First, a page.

INTERVIEW: Orchestra of the Swan artistic director David Le Page
Orchestra of the Swan’s new album, Timelapse, might just be the perfect lockdown soundtrack. Orchestral versions of Radiohead and Bowie mingle with Schubert, Satie and Reich to make a thoughtful musical landscape combining the past with the modern. Here artistic director David Le Page tells Gill Sutherland about that and what else he has been up to in lockdown.
Tell us about what you do and how you got started.
I am artistic director and leader of Orchestra of the Swan. I was born in Guernsey and began playing the violin at the age of seven. The first lockdown of 2020 represented the longest time I had not performed for a live audience since I began playing.
Where have you spent lockdown, and who are you with?
I’ve spent the various lockdowns in Leicestershire with my wife, two children (12 and 10) and dog, which has been a blessing but also quite hard in some respects - particularly in regard to home-schooling. We moved house last week which gave us all some much needed focus.
How have you stayed connected with the outside world?
Like everyone I immediately dived into the world of Zoom and Teams (I’d never heard of Zoom before March 2020) which I use almost exclusively for work. We were lucky to have all this technology when the pandemic hit but we’ve also realised it is a poor substitute for face-to-face communication.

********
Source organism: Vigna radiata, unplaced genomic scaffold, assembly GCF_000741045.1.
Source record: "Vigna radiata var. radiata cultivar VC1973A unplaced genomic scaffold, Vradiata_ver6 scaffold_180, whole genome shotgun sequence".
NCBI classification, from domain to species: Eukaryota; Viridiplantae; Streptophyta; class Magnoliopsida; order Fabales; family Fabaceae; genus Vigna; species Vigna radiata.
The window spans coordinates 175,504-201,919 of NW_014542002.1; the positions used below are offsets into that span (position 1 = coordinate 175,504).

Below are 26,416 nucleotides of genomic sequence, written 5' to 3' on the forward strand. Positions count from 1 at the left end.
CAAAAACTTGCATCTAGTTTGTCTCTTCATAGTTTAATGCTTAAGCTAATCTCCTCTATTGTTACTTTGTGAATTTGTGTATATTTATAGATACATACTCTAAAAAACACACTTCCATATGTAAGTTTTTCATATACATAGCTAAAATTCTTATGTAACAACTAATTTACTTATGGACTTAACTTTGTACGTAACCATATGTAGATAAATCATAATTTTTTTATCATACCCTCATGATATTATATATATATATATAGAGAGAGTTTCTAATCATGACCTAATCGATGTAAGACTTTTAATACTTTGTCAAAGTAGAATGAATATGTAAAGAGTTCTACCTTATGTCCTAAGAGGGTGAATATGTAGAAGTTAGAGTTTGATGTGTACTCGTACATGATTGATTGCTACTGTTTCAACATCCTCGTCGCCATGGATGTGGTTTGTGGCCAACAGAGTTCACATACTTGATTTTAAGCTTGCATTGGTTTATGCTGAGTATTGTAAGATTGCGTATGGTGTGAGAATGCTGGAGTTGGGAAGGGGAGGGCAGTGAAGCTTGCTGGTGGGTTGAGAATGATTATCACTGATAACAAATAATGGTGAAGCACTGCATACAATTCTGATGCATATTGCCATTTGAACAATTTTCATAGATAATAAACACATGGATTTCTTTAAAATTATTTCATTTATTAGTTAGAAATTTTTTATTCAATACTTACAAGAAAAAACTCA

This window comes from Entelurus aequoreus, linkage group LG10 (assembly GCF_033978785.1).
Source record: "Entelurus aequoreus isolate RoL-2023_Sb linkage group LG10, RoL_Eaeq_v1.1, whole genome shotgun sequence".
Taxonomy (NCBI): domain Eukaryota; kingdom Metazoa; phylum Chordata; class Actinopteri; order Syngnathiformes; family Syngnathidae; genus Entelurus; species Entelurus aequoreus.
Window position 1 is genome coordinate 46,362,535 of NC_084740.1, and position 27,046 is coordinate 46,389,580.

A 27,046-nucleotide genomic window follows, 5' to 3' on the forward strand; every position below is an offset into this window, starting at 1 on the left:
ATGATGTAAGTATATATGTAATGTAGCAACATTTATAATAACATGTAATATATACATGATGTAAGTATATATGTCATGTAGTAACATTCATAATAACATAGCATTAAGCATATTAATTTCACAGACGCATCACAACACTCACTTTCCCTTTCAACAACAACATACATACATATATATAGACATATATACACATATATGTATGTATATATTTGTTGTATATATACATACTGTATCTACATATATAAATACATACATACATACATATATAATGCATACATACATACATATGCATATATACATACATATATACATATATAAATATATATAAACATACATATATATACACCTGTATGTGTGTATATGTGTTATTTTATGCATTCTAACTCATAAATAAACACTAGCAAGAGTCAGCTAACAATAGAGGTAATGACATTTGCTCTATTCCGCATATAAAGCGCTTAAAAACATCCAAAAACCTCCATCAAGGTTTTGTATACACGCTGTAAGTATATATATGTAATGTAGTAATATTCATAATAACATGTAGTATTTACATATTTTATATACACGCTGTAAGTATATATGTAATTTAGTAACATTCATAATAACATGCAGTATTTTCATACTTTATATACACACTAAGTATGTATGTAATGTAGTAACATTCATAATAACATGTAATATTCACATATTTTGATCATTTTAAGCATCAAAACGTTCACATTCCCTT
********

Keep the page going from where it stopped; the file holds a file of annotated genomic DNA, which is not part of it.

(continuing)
Tell us about any work you’ve managed to do this year.
I’m very lucky to have the artistic director job with the orchestra which involves programming, arranging music, creating films and shaping its future vision. We were obviously very keen to perform, so when restrictions were eased in early October we managed to sneak in a few concerts before lockdown came crashing down again. I’ve enjoyed putting our films together with the wonderful Woodbury Studios audio/visual team which have also given us a chance to play together as musicians in the same space - socially distanced of course. We recorded a new album, Timelapse, in January which was a departure for us in terms of recording. It’s made up of shorter tracks linked by the idea of 400 years or so of music inhabiting the same emotional space; so, we have Schubert and The Smiths, Rameau and Radiohead, Couperin and Bowie. The mixing and mastering didn’t take place until August which gave us time to think about how to market it more effectively. Happily, it’s been by far our most successful and well-received recording to date.
As a professional, do you still have to practise music regularly?